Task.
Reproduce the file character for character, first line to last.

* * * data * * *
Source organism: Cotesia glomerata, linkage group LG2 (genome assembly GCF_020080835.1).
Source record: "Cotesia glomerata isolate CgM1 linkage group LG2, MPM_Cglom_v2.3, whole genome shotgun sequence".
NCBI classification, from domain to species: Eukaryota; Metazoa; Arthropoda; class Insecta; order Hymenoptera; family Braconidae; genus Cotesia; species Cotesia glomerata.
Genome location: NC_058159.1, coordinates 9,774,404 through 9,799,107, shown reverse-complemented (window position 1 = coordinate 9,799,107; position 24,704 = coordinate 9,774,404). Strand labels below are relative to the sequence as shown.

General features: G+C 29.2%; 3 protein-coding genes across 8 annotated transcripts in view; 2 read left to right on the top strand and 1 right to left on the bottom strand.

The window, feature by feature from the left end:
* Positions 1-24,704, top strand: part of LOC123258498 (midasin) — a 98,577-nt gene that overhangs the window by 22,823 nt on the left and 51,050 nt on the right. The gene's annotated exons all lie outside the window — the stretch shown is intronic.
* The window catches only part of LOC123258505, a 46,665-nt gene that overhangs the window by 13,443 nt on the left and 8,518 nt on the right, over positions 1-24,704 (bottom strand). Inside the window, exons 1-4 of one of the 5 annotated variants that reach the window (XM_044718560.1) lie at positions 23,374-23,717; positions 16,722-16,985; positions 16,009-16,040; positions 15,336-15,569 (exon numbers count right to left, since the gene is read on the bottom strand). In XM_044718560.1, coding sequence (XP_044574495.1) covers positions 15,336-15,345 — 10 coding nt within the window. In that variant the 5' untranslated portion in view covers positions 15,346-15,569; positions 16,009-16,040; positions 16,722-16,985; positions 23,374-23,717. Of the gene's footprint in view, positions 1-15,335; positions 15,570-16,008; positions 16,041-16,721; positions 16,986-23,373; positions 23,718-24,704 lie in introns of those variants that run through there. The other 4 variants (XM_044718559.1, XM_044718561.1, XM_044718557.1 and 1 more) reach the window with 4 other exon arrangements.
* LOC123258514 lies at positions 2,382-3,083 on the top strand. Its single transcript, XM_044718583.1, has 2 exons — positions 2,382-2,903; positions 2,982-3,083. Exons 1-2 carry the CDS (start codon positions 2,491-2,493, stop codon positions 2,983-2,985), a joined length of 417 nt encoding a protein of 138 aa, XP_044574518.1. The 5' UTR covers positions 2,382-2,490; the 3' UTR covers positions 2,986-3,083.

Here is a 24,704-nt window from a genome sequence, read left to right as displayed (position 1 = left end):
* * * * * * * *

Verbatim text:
Source organism: Cotesia glomerata, linkage group LG2 (genome assembly GCF_020080835.1).
Source record: "Cotesia glomerata isolate CgM1 linkage group LG2, MPM_Cglom_v2.3, whole genome shotgun sequence".
NCBI classification, from domain to species: Eukaryota; Metazoa; Arthropoda; class Insecta; order Hymenoptera; family Braconidae; genus Cotesia; species Cotesia glomerata.
Genome location: NC_058159.1, coordinates 9,774,404 through 9,799,107, shown reverse-complemented (window position 1 = coordinate 9,799,107; position 24,704 = coordinate 9,774,404). Strand labels below are relative to the sequence as shown.

General features: G+C 29.2%; 3 protein-coding genes across 8 annotated transcripts in view; 2 read left to right on the top strand and 1 right to left on the bottom strand.

The window, feature by feature from the left end:
* Positions 1-24,704, top strand: part of LOC123258498 (midasin) — a 98,577-nt gene that overhangs the window by 22,823 nt on the left and 51,050 nt on the right. The gene's annotated exons all lie outside the window — the stretch shown is intronic.
* The window catches only part of LOC123258505, a 46,665-nt gene that overhangs the window by 13,443 nt on the left and 8,518 nt on the right, over positions 1-24,704 (bottom strand). Inside the window, exons 1-4 of one of the 5 annotated variants that reach the window (XM_044718560.1) lie at positions 23,374-23,717; positions 16,722-16,985; positions 16,009-16,040; positions 15,336-15,569 (exon numbers count right to left, since the gene is read on the bottom strand). In XM_044718560.1, coding sequence (XP_044574495.1) covers positions 15,336-15,345 — 10 coding nt within the window. In that variant the 5' untranslated portion in view covers positions 15,346-15,569; positions 16,009-16,040; positions 16,722-16,985; positions 23,374-23,717. Of the gene's footprint in view, positions 1-15,335; positions 15,570-16,008; positions 16,041-16,721; positions 16,986-23,373; positions 23,718-24,704 lie in introns of those variants that run through there. The other 4 variants (XM_044718559.1, XM_044718561.1, XM_044718557.1 and 1 more) reach the window with 4 other exon arrangements.
* LOC123258514 lies at positions 2,382-3,083 on the top strand. Its single transcript, XM_044718583.1, has 2 exons — positions 2,382-2,903; positions 2,982-3,083. Exons 1-2 carry the CDS (start codon positions 2,491-2,493, stop codon positions 2,983-2,985), a joined length of 417 nt encoding a protein of 138 aa, XP_044574518.1. The 5' UTR covers positions 2,382-2,490; the 3' UTR covers positions 2,986-3,083.

Here is a 24,704-nt window from a genome sequence, read left to right as displayed (position 1 = left end):